Oct. 2, 2015 Diagnosis: grade IV glioblastoma. Jane had begun to lose sight and had a seizure and fell. Brain MRI revealed a lesion involving the left temporal lobe, basal ganglia, and invasion of the hypothalamus, optic chiasm, canalicular optic nerves, and sella. She and her family were told that her condition was fatal, and she was offered palliative care involving chemotherapy, as radiation could not be done without damage to vital structures. She and her family sought a less toxic quality of life in the light of the condition's fatality. She received the usual 3 week IV Salicinium regimen in December 2015 and transitioned to blood level maintenance with the Orasal protocol. Her most recent MRI demonstrates lessening of the basal ganglia and pituitary lesions. Her vision has not returned, but she has not had recurrent seizures. She is without pain and mobile with a wheelchair because of unsteadiness and blindness. She is alive and alert, eating, and conversing with her husband and daughters 6 months following treatment.
Collette: 72-Year-Old Female
2009 Diagnosis: Right Breast Cancer ER+, PR-, HER-2/NEU+, T1aNOMx. Prior treatment: lumpectomy. Collette declined adjuvant therapy following lumpectomy. However, she experienced a recurrence in October 2014. The palpable lesion was verified on thermogram but not seen on mammogram. She requested a biopsy from her breast cancer surgeon revealing tumor characteristics identical to the original cancer.
Throughout her life Collette always sought less toxic treatments and came to our practice for help. She received IV Salicinium beginning on November 28, 2014. She has chosen to continue the Orasal protocol to date, as the nagalase has very slowly but steadily declined. The RGCC circulating tumor cell count (CTC) is slightly below the reference range, and the nagalase has dropped from 2.04 to 1.02. She reports that she is "feeling better than she has in years!"
Carol: 70-Year-Old Female
1994 Diagnosis: Right breast cancer with chest wall dermal invasion, ER+, PR+, HER-2/NEU (C-ERBb-2). Treatment: mastectomy 1994, mastectomy scar recurrence 2005, 2011, 2014 with positive axillary node resection 2011. 2014 Diagnosis: Right renal cell carcinoma.
Carol is crippled from lifelong rheumatoid arthritis and has been through every immunosuppressant therapy available. She was unable to convince herself to undergo another potentially debilitating treatment and declined surgery. We discussed the potential for cure with nephrectomy but she felt too fragile for surgery (her husband agreed). She requested the same treatment that her sister (Collette, above) had and she began IV Salicinium 1 month later, on December 28, 2014. To date imaging has revealed decreasing tumor size and she is doing well. Venous access is difficult and she declines other imaging where such would be required.
She experienced a recurrence of the breast cancer with pulmonary metastasis; months after her nagalase had reduced to acceptable levels and she was off Orasal. (Nagalase measures active tumor burden. RGCC measures
circulating tumor cells [CTCs].) An RGCC test August 25, 2015, indicated 10.4 cells/ml with aggressive breast cancer tumor genetics and multidrug resistance. The reference range is below 0.5. She declined further attempts for IV access and is doing very well with Orasal. Her chest X-ray indicates regression of the lesions and reduction of effusion. She reports feeling very well.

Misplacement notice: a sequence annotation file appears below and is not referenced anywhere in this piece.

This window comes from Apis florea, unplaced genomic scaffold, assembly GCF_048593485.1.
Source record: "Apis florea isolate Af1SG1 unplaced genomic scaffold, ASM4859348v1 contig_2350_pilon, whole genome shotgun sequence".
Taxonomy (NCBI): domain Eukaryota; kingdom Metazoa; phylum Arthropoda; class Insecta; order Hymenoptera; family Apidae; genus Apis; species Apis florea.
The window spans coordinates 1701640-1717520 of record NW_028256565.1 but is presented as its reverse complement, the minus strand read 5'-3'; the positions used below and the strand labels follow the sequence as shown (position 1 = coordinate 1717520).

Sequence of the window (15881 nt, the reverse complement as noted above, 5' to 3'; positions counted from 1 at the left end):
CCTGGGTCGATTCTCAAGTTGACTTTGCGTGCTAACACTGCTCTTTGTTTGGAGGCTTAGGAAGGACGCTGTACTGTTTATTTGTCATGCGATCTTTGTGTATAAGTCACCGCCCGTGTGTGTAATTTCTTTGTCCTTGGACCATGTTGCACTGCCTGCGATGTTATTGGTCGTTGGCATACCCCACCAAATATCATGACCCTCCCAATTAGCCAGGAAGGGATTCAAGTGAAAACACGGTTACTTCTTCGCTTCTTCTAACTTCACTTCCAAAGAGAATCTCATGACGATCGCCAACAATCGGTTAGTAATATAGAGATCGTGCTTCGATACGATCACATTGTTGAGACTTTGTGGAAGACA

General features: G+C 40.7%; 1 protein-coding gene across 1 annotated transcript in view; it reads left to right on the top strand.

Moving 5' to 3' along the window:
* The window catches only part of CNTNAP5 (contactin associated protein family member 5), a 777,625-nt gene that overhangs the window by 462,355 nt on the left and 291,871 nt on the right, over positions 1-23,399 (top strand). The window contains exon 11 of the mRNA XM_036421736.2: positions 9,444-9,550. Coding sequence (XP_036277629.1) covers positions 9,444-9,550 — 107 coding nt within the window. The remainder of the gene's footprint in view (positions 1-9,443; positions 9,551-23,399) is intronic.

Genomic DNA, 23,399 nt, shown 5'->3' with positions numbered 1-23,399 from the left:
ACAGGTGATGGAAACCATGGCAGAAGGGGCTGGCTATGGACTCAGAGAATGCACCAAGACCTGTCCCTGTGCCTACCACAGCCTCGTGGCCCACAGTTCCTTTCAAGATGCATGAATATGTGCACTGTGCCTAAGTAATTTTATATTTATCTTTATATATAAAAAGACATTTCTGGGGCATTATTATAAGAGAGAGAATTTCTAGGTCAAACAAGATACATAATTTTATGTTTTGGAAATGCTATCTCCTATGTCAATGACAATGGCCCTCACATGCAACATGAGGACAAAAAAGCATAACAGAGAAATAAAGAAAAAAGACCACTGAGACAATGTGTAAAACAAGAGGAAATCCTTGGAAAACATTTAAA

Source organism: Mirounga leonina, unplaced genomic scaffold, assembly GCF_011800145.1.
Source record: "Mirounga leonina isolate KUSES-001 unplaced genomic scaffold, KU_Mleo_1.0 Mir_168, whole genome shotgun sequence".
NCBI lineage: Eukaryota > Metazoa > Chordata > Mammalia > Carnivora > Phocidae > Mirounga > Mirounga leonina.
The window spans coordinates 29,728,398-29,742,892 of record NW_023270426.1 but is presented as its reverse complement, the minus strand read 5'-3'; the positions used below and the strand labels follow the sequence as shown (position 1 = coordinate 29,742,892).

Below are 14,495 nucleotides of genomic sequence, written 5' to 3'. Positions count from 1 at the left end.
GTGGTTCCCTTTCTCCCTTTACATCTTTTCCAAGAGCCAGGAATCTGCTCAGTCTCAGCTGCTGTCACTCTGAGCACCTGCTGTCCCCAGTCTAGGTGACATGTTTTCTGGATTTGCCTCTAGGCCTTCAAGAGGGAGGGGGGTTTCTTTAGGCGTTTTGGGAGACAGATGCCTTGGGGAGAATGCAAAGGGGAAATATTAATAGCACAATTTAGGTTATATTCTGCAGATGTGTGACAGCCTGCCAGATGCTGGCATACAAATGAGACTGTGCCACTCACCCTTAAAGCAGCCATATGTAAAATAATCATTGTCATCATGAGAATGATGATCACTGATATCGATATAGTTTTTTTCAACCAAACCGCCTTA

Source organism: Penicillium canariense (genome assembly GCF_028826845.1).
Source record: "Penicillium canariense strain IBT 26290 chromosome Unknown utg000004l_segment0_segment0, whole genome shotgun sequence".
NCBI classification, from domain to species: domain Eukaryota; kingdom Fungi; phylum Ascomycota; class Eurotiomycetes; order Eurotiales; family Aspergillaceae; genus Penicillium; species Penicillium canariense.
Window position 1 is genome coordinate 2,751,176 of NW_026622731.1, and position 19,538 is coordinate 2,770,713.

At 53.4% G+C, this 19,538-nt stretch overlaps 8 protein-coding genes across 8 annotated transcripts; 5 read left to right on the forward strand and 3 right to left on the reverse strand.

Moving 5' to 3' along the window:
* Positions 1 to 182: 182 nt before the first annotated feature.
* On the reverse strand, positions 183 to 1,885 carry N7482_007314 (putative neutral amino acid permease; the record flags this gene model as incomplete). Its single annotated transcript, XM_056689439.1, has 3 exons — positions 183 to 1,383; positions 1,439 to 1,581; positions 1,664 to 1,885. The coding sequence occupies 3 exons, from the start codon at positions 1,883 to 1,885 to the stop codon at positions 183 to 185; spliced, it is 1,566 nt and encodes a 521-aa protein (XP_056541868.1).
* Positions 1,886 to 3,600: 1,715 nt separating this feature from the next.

This brings me to a new application of Orasal. I have included photographs of two of our patients who have used only Orasal.

Nancy: 2016 Carcinoma Left Eyelid.

Prior Treatment: None

Nancy was prescribed Orasal and has used it as directed.

Nancy's lesion is appreciably less vascular and smaller over only 11 days' time, suggesting early resolution.

Mike: 2016 Basal cell carcinoma left ear.

Prior treatment: None

Before: May 8, 2016

May 26, 2016: 18 days later
The larger lesion, located near the tragus, is much less vascular and appears to be healing. The smaller lesion on the inner pinna (less blood supply) is improving more slowly.

Mike also had 21 other lesions on his head, neck, and shoulders, and all but 2 of those have resolved as of this writing. Mike has had a long history of such lesions and many potions to remove them.
In conclusion, it's my practice to put all my cancer patients on IV Salicinium and Orasal or simply Orasal alone if they cannot undergo IV therapy. As mentioned at the outset, the mental groaning and difficulties involved with trying to help the untreatable have all but disappeared from my office. Seeing the burden slowly being lifted from the patients' facial expressions as they actually improve is indescribable.

Carol M. Brown, DO, PhD, FAARFM, is the founder and medical director of CMB Health Specialties. She began her career as a registered medical technologist in 1964 and received her bachelor of science degree in 1971, her doctorate in osteopathic medicine in 1976, and doctorate in Integrative medicine in 2005. Dr. Brown is board-certified in emergency medicine, occupational and environmental medicine, and functional anti-aging and regenerative medicine. She also completed a fellowship in integrative cancer therapies in 2011. She maintains clinical associate professorships at Marquette University, the University of Wisconsin-Milwaukee, Carroll University, and Midwestern University in Downers Grove, Illinois. Through her passion for learning, healing, and the skillful integration of conventional and alternative medicine, Dr. Brown's practice offers her patients renewed vitality.